foil packet dinner (3)

Foil packet dinners: There are so many dinners that can be wrapped in foil packets, prepared completely at home, then plopped into the coals or on a grate over the fire to cook. They’re hardly any more work than a hot dog on a stick that way, and ever so much more delicious. In The Family Camping Handbook, you’ll find recipes for:

  • Farmer’s Market Sausage & Potato foil packets
  • Fajita foil packets
  • Italian chicken and rice
  • Side dish in-season veggies
  • If you don’t get to peek into the book, you can wrap just about anything from raw meat to cooked meat, potatoes, cooked rice, vegetables, and seasonings in a foil packet with a few pats of butter, wrap it well (doubled, usually) and cook it in the coals. Yum. Seriously.

Skillet meals: If you’ve got a cast iron skillet, you can do much better than the standard white pasta/c0mmercial spaghetti sauce that a lot of frugalistas take camping. The newest recipe in the camping handbook is a chicken fajita skillet meal that is simply amazing. If you’ve got any one-skillet recipes for the home, it’s just a quick adaptation for the campfire. Eat that, Hamburger Helper! (Here’s my homemade hamburger helper, too!)

6. Pack Your cooler wisely

Throwing away food is quick way to waste money, and you’ll end up throwing something away either during your trip or when you get home if you’re not smart about packing your cooler:

  • Pack raw meats on the bottom – in case of unfortunate leakage, you won’t contaminate all your food. Plus, the bottom of the cooler is the coldest, better for raw meat and food safety.
  • Pack eggs on top in a sturdy carton, and keep them on top. No need to buy a special camping container for eggs, though.
  • Keep your butter and cheese in hard-sided, waterproof plastic containers. Even a little water leaking through a bag on these foods renders them disgusting.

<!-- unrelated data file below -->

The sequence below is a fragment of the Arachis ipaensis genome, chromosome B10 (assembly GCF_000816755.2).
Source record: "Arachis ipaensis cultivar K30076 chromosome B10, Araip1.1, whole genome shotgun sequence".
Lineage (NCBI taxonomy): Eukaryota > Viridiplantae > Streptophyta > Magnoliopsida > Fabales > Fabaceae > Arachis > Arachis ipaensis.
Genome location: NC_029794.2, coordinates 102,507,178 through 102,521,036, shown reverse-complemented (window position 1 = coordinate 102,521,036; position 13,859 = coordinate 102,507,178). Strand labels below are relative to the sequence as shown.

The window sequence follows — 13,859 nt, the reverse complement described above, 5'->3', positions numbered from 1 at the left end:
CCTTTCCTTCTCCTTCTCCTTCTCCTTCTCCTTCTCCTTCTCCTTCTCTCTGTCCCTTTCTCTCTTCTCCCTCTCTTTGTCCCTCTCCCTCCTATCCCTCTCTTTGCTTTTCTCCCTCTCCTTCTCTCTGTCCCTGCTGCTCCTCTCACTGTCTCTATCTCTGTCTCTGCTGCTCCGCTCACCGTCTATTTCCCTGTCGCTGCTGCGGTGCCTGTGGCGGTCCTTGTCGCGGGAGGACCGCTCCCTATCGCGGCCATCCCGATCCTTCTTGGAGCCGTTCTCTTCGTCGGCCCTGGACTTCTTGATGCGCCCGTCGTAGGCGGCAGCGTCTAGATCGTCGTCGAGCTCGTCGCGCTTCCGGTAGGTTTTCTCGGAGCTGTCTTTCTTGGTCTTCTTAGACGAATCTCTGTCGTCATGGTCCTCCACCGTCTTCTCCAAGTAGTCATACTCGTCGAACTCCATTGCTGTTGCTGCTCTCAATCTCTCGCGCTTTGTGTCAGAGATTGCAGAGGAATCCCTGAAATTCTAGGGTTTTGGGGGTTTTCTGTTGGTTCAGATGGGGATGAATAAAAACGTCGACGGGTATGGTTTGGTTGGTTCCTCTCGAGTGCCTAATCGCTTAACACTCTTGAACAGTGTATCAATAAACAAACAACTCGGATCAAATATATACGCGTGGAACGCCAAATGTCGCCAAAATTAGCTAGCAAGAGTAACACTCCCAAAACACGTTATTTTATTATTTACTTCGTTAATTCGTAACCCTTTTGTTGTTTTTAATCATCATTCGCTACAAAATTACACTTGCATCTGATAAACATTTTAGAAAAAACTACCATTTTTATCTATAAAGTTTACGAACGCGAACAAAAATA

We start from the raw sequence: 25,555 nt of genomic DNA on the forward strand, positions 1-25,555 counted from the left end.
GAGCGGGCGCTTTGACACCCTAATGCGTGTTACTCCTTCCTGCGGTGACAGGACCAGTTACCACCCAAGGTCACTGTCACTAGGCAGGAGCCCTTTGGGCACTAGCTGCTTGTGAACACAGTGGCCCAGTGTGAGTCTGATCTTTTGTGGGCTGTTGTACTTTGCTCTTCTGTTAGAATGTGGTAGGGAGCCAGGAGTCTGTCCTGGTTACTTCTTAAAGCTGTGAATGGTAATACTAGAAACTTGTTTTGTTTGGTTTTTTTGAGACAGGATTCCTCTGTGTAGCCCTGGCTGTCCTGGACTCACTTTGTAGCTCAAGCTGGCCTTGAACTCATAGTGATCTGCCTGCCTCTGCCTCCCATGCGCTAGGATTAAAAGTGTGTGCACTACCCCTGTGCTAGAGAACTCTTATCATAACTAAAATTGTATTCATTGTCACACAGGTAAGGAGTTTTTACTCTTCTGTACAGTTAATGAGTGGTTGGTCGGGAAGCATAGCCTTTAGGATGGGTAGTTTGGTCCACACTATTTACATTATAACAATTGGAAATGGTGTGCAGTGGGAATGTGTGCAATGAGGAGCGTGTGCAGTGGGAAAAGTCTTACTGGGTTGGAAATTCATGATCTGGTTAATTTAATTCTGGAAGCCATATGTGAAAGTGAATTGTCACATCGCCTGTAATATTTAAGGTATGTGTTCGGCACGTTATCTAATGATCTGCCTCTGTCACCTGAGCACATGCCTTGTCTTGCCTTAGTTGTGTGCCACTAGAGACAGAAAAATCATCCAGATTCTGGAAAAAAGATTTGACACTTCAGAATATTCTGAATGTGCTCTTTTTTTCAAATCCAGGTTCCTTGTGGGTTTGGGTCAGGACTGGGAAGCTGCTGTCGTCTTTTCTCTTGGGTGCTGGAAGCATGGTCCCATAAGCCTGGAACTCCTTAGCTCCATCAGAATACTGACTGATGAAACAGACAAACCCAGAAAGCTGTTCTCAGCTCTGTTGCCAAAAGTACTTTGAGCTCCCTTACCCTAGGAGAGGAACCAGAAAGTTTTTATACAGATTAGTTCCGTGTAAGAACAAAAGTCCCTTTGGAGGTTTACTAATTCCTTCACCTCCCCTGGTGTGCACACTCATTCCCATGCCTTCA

• Don’t pack too much! The probability that food in the cooler won’t come home edible is quite high, no matter how careful you are. Try to pack just the right amount of food whenever possible.
  • Double bag onions and peppers (to keep the smell out of the cooler) and anything else you think is worthy (to keep the cooler water out of the food).
  • Drain the water each time you add ice, which should always be before you run out of the previous load of ice.
  • Frugal ice tip: Either bag up your own ice maker ice for a week before the trip if you have freezer space, or freeze a few plastic containers solidly with ice. They’ll stay frozen longer, and when they do thaw, you have some delicious ice water to drink on a hot day in the woods.

imageIf you have small children and feel nervous about taking them camping, fear not! The new second edition of the Family Camping Handbook will give you all the encouragement you need to survive and thrive in the woods with infants, toddlers, preschoolers, and even teenagers. Read the reviews HERE and get the new edition:

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A Camping Related Giveaway

Wish you knew natural, non-toxic, non-chemical solutions for bug bites, cuts and scrapes, burns and…cleaning your face? Sometimes it seems like it’s too much to get it all together and learn what fixes what, but Redmond Clay has got you covered this week with a giveaway package of $75 worth of goodies, including their First Aid cream (hydrated clay) which fixes ALL the outdoor issues above in one simple tube! Hop in the giveaway right HERE {NOW CLOSED}.

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Kitchen Stewardship is dedicated to balancing God’s gifts of time, health, earth and money.  If you feel called to such a mission, read more at Mission, Method, and Mary and Martha Moments.

Disclosure: LPC Survival, who sells the Berkey system, is one of my sponsors for June, and this is their complementary mention in a post. However, I got that water bottle in the winter and can’t wait to take it camping! I am an affiliate of Fit Marriage as well. Scharffen Berger sent products for my review, and I’d like them to be a new advertiser. Visit them and say hi! See my full disclosure statement here.

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17 Comments so far ↓

  • Primal Toad

    Awesome tips Katie. I’ll be going camping with my siblings during the first weekend in August so I will have to remember some of these tips! Too bad the oldest of my older sisters will only go if we get a cabin. I may still camp outside in a tent :)

  • Tonya

    I don’t know how many of your readers are buying milk at the store, but i have found the new square milk jugs (costco has them & i see wal-mart has them now too), make great blocks of ice for my cooler. I put 2 in the bottom & pack things around them, with more blue ice blocks on the top.